The Girl in the Glass

James Hayman - August 25, 2015

The Girl in the Glass imageTwo identical women. Two identical murders. Two lives brutally cut short 108 years apart June 1904. Aimée Garnier Whitby, a beautiful French artist and wife of one of Maine's richest and most powerful men, is found near death on the Whitby family's private summer island, the letter "A" mysteriously carved into her chest. June 2012. Veronica Aimée Whitby, the eighteen-year-old descendant and virtual double of the first Aimée, becomes the victim of a near perfect copycat murder. With another beautiful, promising young Whitby woman slain, the media begin to swarm and pressure builds for Mike McCabe and Maggie Savage to bring the killer quickly to justice. But the key to solving Aimée's death just might have been buried with her beautiful ancestor. The latest McCabe and Savage thriller from USA Today bestselling author James Hayman is a crackling, twisty novel of suspense, perfect for fans of J.A. Jance and John Sandford.

The Survivor

Vince Flynn & Kyle Mills - October 6, 2015

The Survivor imageA blistering novel that picks up where The Last Man left off, The Survivor is a no-holds-barred race to save America…and Mitch Rapp’s finest battle. When Joe “Rick” Rickman, a former golden boy of the CIA, steals a massive amount of the Agency’s most classified documents in an elaborately masterminded betrayal of his country, CIA director Irene Kennedy has no choice but to send her most dangerous weapon after him: elite covert operative Mitch Rapp. Rapp quickly dispatches the traitor, but Rickman proves to be a deadly threat to America even from beyond the grave. Eliminating Rickman didn’t solve all of the CIA’s problems—in fact, mysterious tip-offs are appearing all over the world, linking to the potentially devastating data that Rickman managed to store somewhere only he knew. It’s a deadly race to the finish as both the Pakistanis and the Americans search desperately for Rickman’s accomplices, and for the confidential documents they are slowly leaking to the world. To save his country from being held hostage to a country set on becoming the world’s newest nuclear superpower, Mitch Rapp must outrun, outthink, and outgun his deadliest enemies yet.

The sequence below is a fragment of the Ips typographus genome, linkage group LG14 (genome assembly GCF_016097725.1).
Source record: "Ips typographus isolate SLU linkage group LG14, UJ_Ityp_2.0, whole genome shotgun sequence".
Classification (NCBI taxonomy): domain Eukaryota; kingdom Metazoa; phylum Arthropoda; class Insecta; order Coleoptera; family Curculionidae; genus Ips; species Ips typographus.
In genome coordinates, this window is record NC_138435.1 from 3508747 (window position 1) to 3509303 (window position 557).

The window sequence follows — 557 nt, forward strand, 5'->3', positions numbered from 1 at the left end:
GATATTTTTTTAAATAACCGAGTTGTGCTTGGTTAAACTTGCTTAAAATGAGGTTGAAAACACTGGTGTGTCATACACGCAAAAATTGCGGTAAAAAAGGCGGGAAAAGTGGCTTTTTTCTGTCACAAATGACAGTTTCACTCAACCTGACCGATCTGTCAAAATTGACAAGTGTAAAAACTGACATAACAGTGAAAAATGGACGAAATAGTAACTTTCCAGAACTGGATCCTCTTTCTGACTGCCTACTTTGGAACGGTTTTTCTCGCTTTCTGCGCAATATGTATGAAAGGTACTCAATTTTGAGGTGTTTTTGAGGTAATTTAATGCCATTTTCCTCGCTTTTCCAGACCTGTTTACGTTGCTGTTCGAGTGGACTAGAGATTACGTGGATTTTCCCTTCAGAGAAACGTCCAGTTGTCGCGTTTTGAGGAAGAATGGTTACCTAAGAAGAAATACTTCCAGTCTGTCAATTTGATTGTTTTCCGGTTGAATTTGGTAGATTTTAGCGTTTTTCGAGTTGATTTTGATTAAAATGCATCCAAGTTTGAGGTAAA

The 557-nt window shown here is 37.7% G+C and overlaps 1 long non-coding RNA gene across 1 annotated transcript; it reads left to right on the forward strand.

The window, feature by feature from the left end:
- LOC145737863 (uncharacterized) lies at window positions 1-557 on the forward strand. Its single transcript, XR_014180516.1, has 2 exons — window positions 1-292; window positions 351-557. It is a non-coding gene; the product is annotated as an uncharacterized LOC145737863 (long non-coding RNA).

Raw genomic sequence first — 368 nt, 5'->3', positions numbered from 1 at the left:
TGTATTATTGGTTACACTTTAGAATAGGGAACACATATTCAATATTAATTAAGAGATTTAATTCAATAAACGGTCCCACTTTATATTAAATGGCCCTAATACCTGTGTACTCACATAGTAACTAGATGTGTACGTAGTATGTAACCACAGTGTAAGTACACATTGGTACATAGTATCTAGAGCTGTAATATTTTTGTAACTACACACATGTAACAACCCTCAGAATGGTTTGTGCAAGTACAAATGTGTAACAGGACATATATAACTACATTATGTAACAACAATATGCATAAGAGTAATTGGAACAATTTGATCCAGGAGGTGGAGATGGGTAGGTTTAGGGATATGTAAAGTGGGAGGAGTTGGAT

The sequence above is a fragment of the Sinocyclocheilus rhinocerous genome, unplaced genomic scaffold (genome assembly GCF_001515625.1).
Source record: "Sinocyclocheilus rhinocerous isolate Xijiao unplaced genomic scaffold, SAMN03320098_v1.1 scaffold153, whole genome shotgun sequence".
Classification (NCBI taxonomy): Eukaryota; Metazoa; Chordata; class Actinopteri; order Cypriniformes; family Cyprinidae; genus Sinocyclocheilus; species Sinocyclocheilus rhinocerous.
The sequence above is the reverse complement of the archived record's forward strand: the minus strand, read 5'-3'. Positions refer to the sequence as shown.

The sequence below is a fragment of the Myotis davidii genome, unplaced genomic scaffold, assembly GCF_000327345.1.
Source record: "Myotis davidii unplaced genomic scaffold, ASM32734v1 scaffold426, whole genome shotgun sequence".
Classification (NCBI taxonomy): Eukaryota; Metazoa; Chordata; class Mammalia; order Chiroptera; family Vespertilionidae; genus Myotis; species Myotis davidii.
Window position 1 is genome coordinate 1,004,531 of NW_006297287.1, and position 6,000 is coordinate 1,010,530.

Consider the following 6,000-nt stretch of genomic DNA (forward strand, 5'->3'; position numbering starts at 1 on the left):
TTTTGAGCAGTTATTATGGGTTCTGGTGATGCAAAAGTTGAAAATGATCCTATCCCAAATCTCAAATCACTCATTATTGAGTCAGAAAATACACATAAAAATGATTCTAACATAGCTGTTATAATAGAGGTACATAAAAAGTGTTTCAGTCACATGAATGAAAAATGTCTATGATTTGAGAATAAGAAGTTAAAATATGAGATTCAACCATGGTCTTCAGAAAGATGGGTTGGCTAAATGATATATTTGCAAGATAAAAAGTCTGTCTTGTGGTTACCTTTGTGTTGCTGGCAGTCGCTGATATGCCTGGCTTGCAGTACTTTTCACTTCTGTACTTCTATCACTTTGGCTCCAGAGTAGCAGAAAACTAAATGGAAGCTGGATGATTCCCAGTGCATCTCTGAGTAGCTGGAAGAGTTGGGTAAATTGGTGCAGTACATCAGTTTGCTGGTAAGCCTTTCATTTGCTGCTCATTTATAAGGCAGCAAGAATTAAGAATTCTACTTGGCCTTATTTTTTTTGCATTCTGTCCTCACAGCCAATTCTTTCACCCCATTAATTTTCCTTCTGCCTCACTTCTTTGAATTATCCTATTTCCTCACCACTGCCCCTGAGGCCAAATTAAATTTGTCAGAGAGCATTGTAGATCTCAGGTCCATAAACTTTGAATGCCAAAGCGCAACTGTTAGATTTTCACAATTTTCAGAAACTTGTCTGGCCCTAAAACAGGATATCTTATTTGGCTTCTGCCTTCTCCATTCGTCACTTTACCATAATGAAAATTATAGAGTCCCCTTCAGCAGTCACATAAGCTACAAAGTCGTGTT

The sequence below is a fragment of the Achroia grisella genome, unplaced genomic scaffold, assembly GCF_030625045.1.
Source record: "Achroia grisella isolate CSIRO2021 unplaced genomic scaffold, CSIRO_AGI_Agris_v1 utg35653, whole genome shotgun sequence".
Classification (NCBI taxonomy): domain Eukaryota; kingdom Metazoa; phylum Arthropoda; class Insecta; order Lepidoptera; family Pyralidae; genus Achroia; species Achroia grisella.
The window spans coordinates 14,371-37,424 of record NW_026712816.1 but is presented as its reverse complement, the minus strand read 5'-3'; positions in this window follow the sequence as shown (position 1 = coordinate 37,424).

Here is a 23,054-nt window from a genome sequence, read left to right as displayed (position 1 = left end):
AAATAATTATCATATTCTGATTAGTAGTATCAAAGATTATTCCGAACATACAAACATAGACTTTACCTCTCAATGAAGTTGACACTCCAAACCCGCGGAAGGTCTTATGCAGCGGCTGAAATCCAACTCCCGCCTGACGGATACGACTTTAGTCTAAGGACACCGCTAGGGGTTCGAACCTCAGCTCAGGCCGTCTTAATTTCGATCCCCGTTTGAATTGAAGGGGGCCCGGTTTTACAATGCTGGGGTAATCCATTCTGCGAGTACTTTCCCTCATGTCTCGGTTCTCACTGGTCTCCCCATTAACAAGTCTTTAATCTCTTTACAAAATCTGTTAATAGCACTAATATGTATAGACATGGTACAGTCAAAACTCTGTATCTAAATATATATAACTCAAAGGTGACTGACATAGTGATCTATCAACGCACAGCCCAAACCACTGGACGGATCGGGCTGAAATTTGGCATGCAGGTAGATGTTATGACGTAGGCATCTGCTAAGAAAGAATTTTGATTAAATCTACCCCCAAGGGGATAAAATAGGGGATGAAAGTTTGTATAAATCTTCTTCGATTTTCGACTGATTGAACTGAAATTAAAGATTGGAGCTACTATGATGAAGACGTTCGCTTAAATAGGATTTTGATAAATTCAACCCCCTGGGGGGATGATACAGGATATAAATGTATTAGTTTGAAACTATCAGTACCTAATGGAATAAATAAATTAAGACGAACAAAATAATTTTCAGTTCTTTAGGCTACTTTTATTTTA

The Girl on the Train

Paula Hawkins - January 13, 2015

The Girl on the Train imageA debut psychological thriller that will forever change the way you look at other people's lives. Rachel takes the same commuter train every morning. Every day she rattles down the track, flashes past a stretch of cozy suburban homes, and stops at the signal that allows her to daily watch the same couple breakfasting on their deck. She’s even started to feel like she knows them. “Jess and Jason,” she calls them. Their life—as she sees it—is perfect. Not unlike the life she recently lost. And then she sees something shocking. It’s only a minute until the train moves on, but it’s enough. Now everything’s changed. Unable to keep it to herself, Rachel offers what she knows to the police, and becomes inextricably entwined in what happens next, as well as in the lives of everyone involved. Has she done more harm than good? Compulsively readable, The Girl on the Train is an emotionally immersive, Hitchcockian thriller and an electrifying debut.